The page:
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HISTORY'S A MYSTERY ONCE MORE

historys a mystery once more
 

Olivia and her friends Grace, Will and Jack are now in Year 6 at Coolongawong Public School and continue to enjoy the wonders of Mr Mac’s magic classroom. They visit many new places together, including Tutankhamen’s tomb and Cleopatra in Ancient Egypt, an underground city in Turkey, Louisbourg and Paris.

They find themselves performing in Barnum and Bailey’s circus and discover what school was like back in the nineteenth century. They travel to Japan, Africa, Panama and many other places as they witness history in the making. They are present in Darwin during Cyclone Tracy and meet Harry Houdini, Mozart, Boudicca and Breaker Morant.

Matt, Nicky, Ben and Kris also return for an adventure back to New York during the terrorist attacks on the twin towers.

Mr Mac’s love of teaching history provides some of these destinations but others are the choices of the children. In this fourth book in the series, they continue meeting some of history’s most famous heroes, and are present at some of history’s most crucial times.

 

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ISBN:   978-1-921919-99-2
Format: Paperback
Number of pages: 228
Genre: Fiction
/Young Adult

Cover: Clive Dalkins

Author: Dell Brand
Publisher: Zeus Publications
Date Published: 2013
Language: English

 

Author Profile

Dell Brand grew up in Sydney, attending North Sydney Girls High School, Sydney University and the University of Wollongong. She taught in state high schools during her working life, teaching Physical and Health Education. She received the Minister’s Award for Excellence in Teaching and the Outstanding Achievement in Education Award from the Australian College of Education.  

She has always had a keen interest in children with challenging behaviours, and worked for a number of years with a wilderness-enhanced program aimed at turning around young people’s lives. This formed the basis of her PhD. As a teacher in this program, she involved herself in many of her recreational passions including abseiling, rock-climbing, wilderness trekking, canyoning and canoeing. In recent years, she has developed a particular interest in family history and history in general.

Dell was also a freelance journalist who contributed regularly to four Australian magazines and frequently to newspapers. Now she concentrates on writing full time. She uses her own travel experiences both from home and abroad to write first-hand about places she has seen and people she has met. Some of these places find their way into her books.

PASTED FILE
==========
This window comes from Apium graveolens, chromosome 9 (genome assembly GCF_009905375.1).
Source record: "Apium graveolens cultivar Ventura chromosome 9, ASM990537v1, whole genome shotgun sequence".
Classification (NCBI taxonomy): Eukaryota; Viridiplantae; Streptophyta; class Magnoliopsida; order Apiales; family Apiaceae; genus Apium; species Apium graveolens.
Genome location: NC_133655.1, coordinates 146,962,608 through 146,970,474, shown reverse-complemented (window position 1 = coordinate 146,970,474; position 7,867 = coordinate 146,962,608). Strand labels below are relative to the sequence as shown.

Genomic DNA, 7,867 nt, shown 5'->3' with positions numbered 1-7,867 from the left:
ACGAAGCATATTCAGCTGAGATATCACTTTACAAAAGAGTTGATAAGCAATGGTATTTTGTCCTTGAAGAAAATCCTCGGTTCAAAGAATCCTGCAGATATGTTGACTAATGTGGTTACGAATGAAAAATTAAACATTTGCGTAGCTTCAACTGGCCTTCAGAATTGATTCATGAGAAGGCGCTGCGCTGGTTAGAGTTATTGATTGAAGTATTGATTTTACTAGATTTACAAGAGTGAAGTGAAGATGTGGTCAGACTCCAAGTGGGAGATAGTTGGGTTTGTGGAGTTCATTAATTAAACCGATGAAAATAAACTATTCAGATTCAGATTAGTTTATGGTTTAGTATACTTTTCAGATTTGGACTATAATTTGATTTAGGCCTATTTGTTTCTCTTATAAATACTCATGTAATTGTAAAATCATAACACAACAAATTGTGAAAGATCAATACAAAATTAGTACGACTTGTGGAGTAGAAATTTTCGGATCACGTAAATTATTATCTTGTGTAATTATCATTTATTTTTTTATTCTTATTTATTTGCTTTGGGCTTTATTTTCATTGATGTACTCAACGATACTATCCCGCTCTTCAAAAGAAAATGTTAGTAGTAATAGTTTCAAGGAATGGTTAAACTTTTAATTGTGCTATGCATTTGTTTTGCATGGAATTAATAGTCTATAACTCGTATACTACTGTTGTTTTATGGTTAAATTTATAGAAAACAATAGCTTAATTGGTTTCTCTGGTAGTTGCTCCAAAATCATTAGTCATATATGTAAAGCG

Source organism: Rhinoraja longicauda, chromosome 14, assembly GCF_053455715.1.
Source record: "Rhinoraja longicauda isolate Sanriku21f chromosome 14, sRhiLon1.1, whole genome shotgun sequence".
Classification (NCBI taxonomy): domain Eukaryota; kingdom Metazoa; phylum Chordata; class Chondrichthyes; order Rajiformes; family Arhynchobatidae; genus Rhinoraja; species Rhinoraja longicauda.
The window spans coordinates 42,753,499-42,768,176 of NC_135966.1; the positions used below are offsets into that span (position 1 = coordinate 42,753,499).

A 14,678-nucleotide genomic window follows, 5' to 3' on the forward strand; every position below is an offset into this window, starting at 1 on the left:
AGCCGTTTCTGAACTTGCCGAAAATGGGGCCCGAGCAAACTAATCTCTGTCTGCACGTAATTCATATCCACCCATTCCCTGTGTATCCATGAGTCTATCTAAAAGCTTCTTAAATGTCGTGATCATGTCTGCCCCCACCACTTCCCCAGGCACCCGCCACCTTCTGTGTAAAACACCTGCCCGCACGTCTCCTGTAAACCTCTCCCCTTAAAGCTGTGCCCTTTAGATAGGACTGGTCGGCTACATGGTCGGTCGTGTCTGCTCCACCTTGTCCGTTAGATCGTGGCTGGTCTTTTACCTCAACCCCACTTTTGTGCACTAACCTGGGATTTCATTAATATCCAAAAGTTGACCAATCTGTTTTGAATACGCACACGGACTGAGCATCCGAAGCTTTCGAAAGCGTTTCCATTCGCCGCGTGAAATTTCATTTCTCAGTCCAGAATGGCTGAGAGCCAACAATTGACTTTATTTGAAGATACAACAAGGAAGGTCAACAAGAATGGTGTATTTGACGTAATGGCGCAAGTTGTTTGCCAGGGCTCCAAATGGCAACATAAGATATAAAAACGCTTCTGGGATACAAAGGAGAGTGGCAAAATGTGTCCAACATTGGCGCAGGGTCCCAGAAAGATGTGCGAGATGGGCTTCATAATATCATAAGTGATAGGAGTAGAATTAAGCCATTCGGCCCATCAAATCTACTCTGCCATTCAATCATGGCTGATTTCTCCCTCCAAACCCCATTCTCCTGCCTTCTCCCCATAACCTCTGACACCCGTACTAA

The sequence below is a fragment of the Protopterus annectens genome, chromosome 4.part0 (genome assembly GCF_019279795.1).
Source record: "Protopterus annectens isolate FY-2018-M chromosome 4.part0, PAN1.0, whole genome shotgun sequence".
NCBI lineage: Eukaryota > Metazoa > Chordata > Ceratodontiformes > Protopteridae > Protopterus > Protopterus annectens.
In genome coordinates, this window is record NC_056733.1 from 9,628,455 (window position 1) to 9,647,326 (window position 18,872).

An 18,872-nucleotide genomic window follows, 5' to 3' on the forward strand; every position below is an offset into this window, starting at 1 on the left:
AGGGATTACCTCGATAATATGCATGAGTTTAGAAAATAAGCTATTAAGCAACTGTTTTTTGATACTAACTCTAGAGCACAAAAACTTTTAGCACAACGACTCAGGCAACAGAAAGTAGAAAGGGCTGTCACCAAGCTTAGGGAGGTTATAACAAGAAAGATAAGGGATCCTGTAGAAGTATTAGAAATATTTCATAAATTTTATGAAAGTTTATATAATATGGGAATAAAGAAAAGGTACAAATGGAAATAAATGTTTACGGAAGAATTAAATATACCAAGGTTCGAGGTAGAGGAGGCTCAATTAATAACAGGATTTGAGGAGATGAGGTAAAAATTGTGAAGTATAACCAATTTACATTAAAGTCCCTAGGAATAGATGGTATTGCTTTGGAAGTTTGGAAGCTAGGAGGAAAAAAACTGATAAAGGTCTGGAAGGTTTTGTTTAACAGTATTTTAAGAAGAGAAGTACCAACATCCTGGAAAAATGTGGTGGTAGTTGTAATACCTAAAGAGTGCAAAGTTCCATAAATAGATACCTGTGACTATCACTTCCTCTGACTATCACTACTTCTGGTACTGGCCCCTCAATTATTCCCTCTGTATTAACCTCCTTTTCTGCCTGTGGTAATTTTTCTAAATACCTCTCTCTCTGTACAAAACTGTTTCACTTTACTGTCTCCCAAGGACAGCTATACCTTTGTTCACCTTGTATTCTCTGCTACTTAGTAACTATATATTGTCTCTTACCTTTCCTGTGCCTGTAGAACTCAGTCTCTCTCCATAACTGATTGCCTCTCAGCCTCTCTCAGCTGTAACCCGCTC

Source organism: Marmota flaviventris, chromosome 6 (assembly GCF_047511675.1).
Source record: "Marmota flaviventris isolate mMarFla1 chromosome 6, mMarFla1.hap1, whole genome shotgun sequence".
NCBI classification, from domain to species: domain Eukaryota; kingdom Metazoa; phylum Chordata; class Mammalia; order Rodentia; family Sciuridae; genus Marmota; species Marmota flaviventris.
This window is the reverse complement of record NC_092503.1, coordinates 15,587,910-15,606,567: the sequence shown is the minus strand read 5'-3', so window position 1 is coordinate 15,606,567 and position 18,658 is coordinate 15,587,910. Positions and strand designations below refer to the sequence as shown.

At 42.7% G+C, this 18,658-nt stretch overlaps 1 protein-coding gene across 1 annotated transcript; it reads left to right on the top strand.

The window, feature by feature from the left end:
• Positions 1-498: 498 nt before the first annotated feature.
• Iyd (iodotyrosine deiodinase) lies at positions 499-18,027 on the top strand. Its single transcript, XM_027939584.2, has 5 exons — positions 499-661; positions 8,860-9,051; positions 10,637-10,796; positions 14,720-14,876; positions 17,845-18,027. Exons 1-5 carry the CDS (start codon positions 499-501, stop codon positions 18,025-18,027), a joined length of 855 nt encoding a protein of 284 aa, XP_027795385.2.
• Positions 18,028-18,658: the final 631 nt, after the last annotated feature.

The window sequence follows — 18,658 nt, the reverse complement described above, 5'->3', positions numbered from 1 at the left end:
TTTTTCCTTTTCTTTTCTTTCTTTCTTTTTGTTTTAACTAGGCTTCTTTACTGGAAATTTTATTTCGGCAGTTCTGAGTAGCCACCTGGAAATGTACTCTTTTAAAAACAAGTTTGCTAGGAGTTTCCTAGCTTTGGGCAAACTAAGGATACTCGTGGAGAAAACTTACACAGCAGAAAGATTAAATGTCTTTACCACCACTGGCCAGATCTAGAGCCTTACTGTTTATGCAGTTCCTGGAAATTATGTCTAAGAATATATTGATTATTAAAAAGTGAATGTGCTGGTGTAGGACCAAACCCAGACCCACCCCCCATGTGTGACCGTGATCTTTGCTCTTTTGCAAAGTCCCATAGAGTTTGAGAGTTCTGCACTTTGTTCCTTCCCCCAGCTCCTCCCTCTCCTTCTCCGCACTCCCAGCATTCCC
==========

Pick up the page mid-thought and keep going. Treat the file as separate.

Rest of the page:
Dell loves the outdoors, especially the wilderness. In her younger years she was a keen swimmer and an A grade squash player. She now enjoys all outdoor pursuits and tries to play golf regularly. She is married with two grown-up children and five funtastic grandchildren and lives on the south coast of New South Wales.

This is her fourth children’s book.

Chapter 1:

Mr Mac Again 

 

January in Coolongawong was hot, as usual. Though, so far, there had not been a day that the locals call a stinker, when the temperature climbs to over forty degrees.

Coolongawong, where the four friends lived, is a little town in mid-western New South Wales, close to the Wollendidgee National Park. Not many people had heard of the town though a few did know about the park.

The summer holidays had flown by for the four friends, even though the school break had seemed to stretch ahead endlessly at the start. Jack, Will, Livvy and Grace arranged to meet down by the river as soon as they were all back in town. They had something important to discuss.

“G’day, mate,” said Jack as he slumped down in the soft, green grass on the bank, in the shade of a big gum tree.

“G’day yourself,” answered Will, his best mate. “How was your trip?”

“Pretty good. How were your hols here?”

“Yeah, not bad. I spent some time learning the saxophone.”

Jack was not that surprised. He had learned over the years that his mate, Will, was up for anything. He was super bright and an excellent musician already. Will had not left town these holidays. His mother, Cathy Anderson, worked for the local council in the library and she had not been able to get time off except for one week over Christmas. Usually when this happened, Will stayed with his grandparents in Canberra. However, this year they had gone on a cruise and he was not invited to join them. He didn’t mind. They were getting old and were not terribly interested in the things he liked to do.